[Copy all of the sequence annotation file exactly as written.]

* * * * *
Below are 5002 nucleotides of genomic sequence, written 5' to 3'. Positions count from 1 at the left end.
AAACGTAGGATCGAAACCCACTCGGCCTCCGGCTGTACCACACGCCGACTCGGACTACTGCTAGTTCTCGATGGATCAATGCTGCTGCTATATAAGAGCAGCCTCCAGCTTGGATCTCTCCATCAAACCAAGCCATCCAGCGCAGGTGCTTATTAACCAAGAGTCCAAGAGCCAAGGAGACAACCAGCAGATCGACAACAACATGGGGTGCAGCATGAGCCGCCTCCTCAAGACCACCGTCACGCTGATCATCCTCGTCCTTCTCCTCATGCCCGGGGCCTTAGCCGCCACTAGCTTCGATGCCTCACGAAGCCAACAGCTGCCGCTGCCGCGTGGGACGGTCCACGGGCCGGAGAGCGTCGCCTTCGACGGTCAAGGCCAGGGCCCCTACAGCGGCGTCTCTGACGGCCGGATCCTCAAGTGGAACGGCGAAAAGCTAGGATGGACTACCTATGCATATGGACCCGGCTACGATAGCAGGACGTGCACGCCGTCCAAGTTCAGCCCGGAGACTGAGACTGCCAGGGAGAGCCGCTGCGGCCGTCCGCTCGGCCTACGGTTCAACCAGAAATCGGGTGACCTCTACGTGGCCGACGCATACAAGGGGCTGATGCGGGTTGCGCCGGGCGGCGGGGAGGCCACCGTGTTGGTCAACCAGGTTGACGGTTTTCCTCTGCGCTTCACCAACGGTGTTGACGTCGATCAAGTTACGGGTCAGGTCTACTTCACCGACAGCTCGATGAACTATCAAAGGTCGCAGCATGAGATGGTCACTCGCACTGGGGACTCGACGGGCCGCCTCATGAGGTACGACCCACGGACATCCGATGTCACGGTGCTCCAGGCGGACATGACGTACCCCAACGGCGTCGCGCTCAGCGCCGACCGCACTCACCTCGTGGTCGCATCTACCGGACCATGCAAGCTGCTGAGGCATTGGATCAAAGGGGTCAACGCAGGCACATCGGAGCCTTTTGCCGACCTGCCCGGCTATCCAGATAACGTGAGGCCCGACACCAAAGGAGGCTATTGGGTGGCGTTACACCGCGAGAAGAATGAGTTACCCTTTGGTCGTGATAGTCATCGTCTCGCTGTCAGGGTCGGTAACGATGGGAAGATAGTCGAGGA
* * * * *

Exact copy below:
Below are 5002 nucleotides of genomic sequence, written 5' to 3'. Positions count from 1 at the left end.
AAACGTAGGATCGAAACCCACTCGGCCTCCGGCTGTACCACACGCCGACTCGGACTACTGCTAGTTCTCGATGGATCAATGCTGCTGCTATATAAGAGCAGCCTCCAGCTTGGATCTCTCCATCAAACCAAGCCATCCAGCGCAGGTGCTTATTAACCAAGAGTCCAAGAGCCAAGGAGACAACCAGCAGATCGACAACAACATGGGGTGCAGCATGAGCCGCCTCCTCAAGACCACCGTCACGCTGATCATCCTCGTCCTTCTCCTCATGCCCGGGGCCTTAGCCGCCACTAGCTTCGATGCCTCACGAAGCCAACAGCTGCCGCTGCCGCGTGGGACGGTCCACGGGCCGGAGAGCGTCGCCTTCGACGGTCAAGGCCAGGGCCCCTACAGCGGCGTCTCTGACGGCCGGATCCTCAAGTGGAACGGCGAAAAGCTAGGATGGACTACCTATGCATATGGACCCGGCTACGATAGCAGGACGTGCACGCCGTCCAAGTTCAGCCCGGAGACTGAGACTGCCAGGGAGAGCCGCTGCGGCCGTCCGCTCGGCCTACGGTTCAACCAGAAATCGGGTGACCTCTACGTGGCCGACGCATACAAGGGGCTGATGCGGGTTGCGCCGGGCGGCGGGGAGGCCACCGTGTTGGTCAACCAGGTTGACGGTTTTCCTCTGCGCTTCACCAACGGTGTTGACGTCGATCAAGTTACGGGTCAGGTCTACTTCACCGACAGCTCGATGAACTATCAAAGGTCGCAGCATGAGATGGTCACTCGCACTGGGGACTCGACGGGCCGCCTCATGAGGTACGACCCACGGACATCCGATGTCACGGTGCTCCAGGCGGACATGACGTACCCCAACGGCGTCGCGCTCAGCGCCGACCGCACTCACCTCGTGGTCGCATCTACCGGACCATGCAAGCTGCTGAGGCATTGGATCAAAGGGGTCAACGCAGGCACATCGGAGCCTTTTGCCGACCTGCCCGGCTATCCAGATAACGTGAGGCCCGACACCAAAGGAGGCTATTGGGTGGCGTTACACCGCGAGAAGAATGAGTTACCCTTTGGTCGTGATAGTCATCGTCTCGCTGTCAGGGTCGGTAACGATGGGAAGATAGTCGAGGA